At it’s heart Arrow will always be a dark, brooding series about vengeance and darkness and people eschewing the happy stuff as penance for years of destructive emotional baggage. This episode, however, tips the scales waaay too heavily into emo angst, everything-is-decidedly-not-awesome territory. When the show feels like it should carry a warning for viewers with depression or echoes The CW stablemate The Vampire Diaries, it’s time to steal a page or two from little brother series The Flash and find a better balance of moody and happy.
- The episode’s saving grace = the final moment when we learn that Ra’s(Matt Nable) is not a super villain, but rather a guy who is looking for a successor so that he can retire. That’s a nice change of pace that immediately helps to distinguish Ra’s from all of the other Big Bads (contrast this with last week’s return of Slade Wilson).
- P.S. How strange is it to watch tonight’s episodes of Arrow and Empire and realize that both shows feature powerful father figures who distance their children from the family company/legacy because they are uncomfortable with their sexual orientation? I feel like there isn’t huge overlap in the two shows’ audiences and yet they’re both breaking out the same story line.
- Laurel’s “another piece of Sara dies with Malcolm” reflection is a bit clichéd, but hearing Nyssa (Katrina Law) describe Sara’s apprenticeship with the league and her laughter at Ra’s demonstration makes me yearn for an all-flashback episode about Sara. I miss Caity Lotz…a lot.
- Not gonna lie: I may have expected more from Brandon Routh’s near naked form. Yes, it’s absolutely super petty of me, but I kinda figured the former Superman would have fitter physique.
- In case you didn’t already know it, sex with Felicity totally reinvigorates your creative juices.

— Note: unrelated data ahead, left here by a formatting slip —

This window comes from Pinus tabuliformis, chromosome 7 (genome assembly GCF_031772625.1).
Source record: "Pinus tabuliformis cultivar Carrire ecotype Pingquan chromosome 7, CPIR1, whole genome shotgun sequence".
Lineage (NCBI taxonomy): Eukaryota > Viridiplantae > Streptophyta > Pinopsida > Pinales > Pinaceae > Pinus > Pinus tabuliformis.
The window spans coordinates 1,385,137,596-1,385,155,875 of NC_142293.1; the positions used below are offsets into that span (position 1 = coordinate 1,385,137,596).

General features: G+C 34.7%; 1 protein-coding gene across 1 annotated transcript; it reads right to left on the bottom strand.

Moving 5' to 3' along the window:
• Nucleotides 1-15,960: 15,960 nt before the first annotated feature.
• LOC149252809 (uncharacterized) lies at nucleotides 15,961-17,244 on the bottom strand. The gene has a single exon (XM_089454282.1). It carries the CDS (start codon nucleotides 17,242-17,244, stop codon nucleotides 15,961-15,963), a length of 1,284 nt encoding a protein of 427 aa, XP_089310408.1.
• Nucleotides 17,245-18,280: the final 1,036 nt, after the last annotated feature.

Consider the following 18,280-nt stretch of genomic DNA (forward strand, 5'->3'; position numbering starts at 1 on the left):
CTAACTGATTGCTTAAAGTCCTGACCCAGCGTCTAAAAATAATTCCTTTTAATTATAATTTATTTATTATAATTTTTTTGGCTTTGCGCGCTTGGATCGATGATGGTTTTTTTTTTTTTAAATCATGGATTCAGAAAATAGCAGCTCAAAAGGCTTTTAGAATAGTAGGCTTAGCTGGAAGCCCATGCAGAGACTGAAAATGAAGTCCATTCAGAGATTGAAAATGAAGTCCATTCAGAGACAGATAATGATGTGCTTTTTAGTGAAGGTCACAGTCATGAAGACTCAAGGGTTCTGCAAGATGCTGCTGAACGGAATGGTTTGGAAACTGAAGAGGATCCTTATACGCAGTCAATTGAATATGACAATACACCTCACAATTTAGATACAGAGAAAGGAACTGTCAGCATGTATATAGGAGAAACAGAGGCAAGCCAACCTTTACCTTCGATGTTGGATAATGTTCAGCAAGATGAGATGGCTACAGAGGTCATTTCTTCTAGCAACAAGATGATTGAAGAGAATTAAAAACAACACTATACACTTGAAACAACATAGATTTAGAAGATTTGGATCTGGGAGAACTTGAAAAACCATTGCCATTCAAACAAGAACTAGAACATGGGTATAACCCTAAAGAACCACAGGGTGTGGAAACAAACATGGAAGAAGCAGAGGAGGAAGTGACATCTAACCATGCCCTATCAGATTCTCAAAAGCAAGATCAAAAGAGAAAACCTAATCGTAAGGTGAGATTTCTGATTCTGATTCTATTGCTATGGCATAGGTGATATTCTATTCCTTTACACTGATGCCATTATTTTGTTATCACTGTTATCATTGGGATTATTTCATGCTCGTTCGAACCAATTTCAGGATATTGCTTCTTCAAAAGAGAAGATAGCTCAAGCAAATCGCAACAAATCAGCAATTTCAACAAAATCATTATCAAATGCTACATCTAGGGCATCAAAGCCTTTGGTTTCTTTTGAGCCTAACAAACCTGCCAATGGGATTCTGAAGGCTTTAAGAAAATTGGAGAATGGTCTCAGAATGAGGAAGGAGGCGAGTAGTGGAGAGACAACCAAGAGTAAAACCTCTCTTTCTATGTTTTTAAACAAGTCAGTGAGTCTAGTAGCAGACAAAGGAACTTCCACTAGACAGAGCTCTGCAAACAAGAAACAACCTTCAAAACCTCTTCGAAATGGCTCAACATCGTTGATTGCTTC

- Side bar: those are some super bad green screen effects when Ray flies off. Was all of the money spent on the look of the suit?
- In the flashbacks, Oliver takes Maseo’s (Karl Yune) kid after someone sets a trap for them at the docks and nope…I still don’t care about this. Sorry
- Finally, I know it’s comic lore and all, but Nanda Parbat sounds like a) a tasty Thai dish or b) a rejected character from Kung Fu Panda
- Malcolm (critiquing Ollie’s fight skills): “You spent years preparing to bring a bow and arrow to a swordfight.”
- Felicity (after Laurel inquires about their policy on kidnapping): “Actually Oliver has an entire prison on Lian Yu. I probably shouldn’t have told you that.”
- Felicity (convincing Ray to take it easy): “I’m taking you straight to bed” <makes a face> “Putting you to bed.” Gotta love those Freudian slips.
Your turn: is this episode so angst-filled that you mistook it for The Vampire Diaries? Does everyone need to take a happy pill and/or shut the hell up? Does Oliver finally need to get off his high horse? Are you secretly hoping Nyssa just kills Thea? Will Laurel ever find happiness? And why are we still being subjected to these pointless flashbacks? Sound off below.
Arrow hits pause and returns Wednesday, March 18 at 8pm EST on The CW. Here’s your preview of ‘The Offer’. See you in three weeks!